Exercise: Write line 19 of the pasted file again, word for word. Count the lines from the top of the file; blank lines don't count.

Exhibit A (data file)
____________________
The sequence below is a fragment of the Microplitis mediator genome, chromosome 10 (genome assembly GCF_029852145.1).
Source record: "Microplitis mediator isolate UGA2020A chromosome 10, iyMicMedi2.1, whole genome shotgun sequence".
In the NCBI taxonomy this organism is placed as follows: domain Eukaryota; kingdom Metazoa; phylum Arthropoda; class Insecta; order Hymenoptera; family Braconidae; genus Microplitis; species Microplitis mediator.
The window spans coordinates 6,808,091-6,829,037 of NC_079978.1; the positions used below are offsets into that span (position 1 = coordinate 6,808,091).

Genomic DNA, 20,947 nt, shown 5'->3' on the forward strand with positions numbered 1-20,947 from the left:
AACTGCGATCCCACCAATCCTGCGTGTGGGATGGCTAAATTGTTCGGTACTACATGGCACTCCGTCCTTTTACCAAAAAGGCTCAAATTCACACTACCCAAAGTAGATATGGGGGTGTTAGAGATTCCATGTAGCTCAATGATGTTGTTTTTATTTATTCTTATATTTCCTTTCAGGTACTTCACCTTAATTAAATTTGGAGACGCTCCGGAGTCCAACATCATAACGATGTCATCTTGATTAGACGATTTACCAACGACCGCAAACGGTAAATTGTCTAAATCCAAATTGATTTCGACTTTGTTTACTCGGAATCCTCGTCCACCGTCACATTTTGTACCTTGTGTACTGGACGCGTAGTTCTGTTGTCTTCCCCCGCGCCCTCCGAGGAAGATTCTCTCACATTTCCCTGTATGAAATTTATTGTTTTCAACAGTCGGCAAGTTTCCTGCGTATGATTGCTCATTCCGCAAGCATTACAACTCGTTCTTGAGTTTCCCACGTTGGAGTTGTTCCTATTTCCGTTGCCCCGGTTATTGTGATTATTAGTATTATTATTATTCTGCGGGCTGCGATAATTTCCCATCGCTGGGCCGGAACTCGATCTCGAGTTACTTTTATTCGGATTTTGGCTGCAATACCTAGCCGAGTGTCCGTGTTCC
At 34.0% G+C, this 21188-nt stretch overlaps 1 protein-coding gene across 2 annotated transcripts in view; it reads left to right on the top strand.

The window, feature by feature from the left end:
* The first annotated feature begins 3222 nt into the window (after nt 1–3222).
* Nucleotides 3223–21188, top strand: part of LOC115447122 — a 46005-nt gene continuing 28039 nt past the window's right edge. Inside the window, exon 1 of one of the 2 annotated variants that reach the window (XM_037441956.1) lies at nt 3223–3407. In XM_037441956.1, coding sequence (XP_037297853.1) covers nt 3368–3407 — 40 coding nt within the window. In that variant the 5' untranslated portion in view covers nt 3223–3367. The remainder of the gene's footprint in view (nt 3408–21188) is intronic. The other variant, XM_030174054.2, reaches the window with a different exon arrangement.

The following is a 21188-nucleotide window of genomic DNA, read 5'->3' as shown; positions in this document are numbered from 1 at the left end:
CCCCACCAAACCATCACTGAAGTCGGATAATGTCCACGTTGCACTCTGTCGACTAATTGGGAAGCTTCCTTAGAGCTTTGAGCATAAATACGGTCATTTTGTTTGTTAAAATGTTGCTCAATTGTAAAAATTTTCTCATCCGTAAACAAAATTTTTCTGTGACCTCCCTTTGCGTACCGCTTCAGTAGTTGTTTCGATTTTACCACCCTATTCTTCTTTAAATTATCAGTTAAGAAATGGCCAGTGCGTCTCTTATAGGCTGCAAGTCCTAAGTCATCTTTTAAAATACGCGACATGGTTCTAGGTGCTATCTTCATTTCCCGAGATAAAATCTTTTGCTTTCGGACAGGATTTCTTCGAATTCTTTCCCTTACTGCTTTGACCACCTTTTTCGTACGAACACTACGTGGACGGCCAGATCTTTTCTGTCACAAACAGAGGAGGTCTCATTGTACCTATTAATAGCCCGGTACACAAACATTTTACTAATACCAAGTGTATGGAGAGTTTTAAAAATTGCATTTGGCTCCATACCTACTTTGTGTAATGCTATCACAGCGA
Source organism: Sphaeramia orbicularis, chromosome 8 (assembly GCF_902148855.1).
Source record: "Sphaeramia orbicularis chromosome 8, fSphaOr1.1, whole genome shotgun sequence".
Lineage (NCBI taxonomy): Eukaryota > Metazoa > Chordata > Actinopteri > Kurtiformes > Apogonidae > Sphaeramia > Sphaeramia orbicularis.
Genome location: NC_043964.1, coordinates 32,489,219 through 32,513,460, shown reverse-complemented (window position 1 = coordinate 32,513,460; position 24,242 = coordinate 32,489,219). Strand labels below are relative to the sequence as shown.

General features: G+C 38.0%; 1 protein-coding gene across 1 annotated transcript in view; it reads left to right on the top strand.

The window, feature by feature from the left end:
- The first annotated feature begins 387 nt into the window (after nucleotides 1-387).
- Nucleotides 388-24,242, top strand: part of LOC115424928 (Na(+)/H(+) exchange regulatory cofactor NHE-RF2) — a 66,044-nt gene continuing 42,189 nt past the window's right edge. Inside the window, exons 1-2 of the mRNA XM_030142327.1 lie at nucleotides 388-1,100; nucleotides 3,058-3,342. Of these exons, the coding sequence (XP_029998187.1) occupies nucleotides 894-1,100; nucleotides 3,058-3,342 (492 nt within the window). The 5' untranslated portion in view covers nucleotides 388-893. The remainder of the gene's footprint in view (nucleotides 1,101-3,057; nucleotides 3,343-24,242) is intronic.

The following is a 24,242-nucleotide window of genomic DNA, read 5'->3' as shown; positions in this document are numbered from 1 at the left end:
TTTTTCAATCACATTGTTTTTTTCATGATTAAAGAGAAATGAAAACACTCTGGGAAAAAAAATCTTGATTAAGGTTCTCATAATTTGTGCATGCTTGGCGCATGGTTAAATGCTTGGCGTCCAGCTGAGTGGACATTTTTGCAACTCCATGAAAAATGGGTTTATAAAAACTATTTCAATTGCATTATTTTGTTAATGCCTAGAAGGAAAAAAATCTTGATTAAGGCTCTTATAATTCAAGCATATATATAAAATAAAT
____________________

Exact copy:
- The first annotated feature begins 387 nt into the window (after nucleotides 1-387).